Is a Personal Sound Amplification Product (PSAP) Right for You?
Tony Ferack, Hearing Technology Resource Specialist
To answer this question, we have to know what a PSAP is. It is basically a wearable device that amplifies sound. A person with hearing loss might say, “That sounds like a hearing aid”. Hearing aids and PSAP’s have the same four basic components:
- A Microphone, to convert acoustical sound energy into electrical energy
- An Amplifier, to increase the electrical signal strength
- A Speaker, to convert the electrical signal back into acoustical energy
- A Battery, or source of power for the device
The difference is that hearing aids are classified as medical devices whereas PSAP’s are classified as electronic devices.
Unlike a hearing aid, a PSAP is not intended to compensate for impaired hearing and must be labeled accordingly. Probably the biggest concern for people using PSAP’s is the level of the sound entering the ear. Exposure to loud sounds can damage the ear. Hearing aids are programmed to limit the maximum level of sound. Another difference between hearing aids and most PSAP’s is that hearing aids amplify the frequency of sound, based on a person’s loss. In other words, the hearing aids of a person with high frequency hearing loss will have high frequencies amplified more than the low frequencies. Most PSAP’s will amplify all frequencies by the same amount. Still another difference is that most, if not all, hearing aids today have two or more microphones strategically placed to help reduce background noise. Most PSAP’s have only one microphone so the ability to filter background noise is limited. An internet search of PSAP’s will show the cost in the range of $10 to $600. The cost for a hearing aid will vary from about $1000 – $2700 (this cost may or may not include professional services). The technology used in PSAP’s is improving.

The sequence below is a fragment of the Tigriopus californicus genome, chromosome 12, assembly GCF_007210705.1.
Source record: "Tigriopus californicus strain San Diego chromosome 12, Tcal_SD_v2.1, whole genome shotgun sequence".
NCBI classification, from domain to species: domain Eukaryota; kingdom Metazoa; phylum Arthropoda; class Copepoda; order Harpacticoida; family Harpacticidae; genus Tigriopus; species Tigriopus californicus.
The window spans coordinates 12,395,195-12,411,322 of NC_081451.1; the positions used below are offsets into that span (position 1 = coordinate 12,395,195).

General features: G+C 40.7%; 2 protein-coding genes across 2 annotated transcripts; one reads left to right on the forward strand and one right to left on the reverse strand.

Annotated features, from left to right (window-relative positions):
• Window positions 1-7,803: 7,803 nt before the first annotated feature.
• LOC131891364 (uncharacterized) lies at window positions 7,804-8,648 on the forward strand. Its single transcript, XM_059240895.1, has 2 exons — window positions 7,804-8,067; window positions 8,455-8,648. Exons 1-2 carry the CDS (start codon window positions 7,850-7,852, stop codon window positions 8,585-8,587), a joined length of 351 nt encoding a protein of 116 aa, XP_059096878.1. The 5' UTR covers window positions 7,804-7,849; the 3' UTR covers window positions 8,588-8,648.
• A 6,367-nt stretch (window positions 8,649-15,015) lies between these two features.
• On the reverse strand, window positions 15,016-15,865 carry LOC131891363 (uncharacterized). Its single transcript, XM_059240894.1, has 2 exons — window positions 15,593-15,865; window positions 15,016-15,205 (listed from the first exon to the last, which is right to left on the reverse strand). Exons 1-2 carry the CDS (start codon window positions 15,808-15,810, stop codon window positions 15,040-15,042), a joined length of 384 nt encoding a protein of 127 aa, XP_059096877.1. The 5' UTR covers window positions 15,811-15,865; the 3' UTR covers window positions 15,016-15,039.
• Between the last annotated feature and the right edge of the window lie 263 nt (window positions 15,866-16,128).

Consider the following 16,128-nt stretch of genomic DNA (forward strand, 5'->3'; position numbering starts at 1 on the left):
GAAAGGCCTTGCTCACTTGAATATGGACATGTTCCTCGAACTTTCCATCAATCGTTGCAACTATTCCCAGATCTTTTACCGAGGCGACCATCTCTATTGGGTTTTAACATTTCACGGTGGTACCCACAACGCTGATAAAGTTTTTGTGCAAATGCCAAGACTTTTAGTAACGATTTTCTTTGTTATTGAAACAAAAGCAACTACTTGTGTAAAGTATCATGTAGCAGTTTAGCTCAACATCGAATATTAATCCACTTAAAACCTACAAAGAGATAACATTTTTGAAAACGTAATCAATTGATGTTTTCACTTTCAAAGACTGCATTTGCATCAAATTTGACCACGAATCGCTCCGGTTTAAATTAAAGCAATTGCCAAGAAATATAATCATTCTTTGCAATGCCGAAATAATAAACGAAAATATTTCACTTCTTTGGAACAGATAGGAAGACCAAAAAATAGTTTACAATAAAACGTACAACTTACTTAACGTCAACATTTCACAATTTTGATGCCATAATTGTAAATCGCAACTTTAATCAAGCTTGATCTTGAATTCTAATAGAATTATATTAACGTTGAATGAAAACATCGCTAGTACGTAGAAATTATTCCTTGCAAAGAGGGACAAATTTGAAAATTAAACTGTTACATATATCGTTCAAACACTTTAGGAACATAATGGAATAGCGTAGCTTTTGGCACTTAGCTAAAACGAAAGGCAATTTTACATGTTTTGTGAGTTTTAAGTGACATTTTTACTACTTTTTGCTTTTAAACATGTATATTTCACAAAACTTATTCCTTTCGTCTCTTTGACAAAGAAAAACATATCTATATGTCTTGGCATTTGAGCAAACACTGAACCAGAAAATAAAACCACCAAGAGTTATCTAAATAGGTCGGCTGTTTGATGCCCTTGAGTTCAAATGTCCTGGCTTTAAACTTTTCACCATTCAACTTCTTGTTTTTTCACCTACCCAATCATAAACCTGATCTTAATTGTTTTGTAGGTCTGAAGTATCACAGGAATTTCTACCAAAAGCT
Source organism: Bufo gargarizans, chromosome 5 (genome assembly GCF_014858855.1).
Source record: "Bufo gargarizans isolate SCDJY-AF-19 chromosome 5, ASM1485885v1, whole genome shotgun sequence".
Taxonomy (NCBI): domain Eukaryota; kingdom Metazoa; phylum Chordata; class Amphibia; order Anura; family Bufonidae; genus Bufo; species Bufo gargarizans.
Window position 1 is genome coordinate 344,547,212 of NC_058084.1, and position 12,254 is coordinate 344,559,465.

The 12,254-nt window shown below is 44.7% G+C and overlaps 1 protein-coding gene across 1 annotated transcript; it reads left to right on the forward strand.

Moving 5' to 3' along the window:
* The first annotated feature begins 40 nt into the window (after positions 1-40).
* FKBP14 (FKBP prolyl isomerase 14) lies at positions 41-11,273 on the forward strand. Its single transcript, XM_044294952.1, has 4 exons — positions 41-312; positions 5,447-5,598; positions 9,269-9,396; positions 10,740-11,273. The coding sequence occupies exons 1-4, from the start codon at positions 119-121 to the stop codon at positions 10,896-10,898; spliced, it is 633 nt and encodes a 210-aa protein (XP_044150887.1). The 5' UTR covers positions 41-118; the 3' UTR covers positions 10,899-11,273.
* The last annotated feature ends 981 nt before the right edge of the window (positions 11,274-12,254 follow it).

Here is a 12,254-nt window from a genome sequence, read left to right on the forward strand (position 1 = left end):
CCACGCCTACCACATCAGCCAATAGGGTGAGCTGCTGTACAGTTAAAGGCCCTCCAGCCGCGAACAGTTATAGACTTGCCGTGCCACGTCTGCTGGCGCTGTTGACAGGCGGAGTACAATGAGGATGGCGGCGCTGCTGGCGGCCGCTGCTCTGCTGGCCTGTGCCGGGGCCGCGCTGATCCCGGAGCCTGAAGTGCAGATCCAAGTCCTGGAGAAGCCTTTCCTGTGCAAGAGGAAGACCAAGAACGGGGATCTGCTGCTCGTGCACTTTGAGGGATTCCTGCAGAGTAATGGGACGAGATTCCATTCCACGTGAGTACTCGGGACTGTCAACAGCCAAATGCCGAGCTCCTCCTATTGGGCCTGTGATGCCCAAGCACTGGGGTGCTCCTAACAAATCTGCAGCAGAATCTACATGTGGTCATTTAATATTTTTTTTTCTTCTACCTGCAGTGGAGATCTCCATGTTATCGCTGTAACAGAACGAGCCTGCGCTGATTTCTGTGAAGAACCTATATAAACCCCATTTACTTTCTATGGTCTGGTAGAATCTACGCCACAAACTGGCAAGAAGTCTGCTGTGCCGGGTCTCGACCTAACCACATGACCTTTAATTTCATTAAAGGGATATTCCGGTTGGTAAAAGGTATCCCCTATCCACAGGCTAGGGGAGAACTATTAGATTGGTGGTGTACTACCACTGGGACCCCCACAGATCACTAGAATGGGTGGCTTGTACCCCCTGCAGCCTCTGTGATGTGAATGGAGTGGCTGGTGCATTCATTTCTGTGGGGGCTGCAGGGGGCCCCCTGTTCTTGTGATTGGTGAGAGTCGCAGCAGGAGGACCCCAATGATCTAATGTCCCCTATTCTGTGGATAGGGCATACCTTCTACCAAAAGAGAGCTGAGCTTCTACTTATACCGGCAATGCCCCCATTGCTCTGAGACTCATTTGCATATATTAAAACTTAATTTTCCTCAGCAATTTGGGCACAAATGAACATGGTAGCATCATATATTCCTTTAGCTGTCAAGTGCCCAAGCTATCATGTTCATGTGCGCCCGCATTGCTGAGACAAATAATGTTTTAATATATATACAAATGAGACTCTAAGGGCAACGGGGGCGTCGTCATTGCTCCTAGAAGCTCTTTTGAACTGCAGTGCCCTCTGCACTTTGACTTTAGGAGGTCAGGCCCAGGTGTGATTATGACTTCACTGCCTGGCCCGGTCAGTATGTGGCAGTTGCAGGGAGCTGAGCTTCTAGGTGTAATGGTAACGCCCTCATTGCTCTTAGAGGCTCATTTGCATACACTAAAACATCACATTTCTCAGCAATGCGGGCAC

One PSAP product that deserves attention is the Soundhawk, (www.soundhawk.com). The cost is $299 but it requires the use of a smartphone for tuning and volume settings. Newer hearing aids also have the ability to be tuned using a smartphone.
So, is a PSAP right for you? Before buying a PSAP, see a hearing health specialist to rule out correctable hearing problems. Also, make sure the PSAP can be returned. Trying out the product is the only way to know if it will be sufficient for your hearing loss. Do not buy based on someone else’s recommendation.
Reference: Ross, M. (Modified 2013, July 1). Personal Sound Amplification Products (PSAPs) Versus Hearing Aids. Retrieved from http://www.Hearingresearch.org.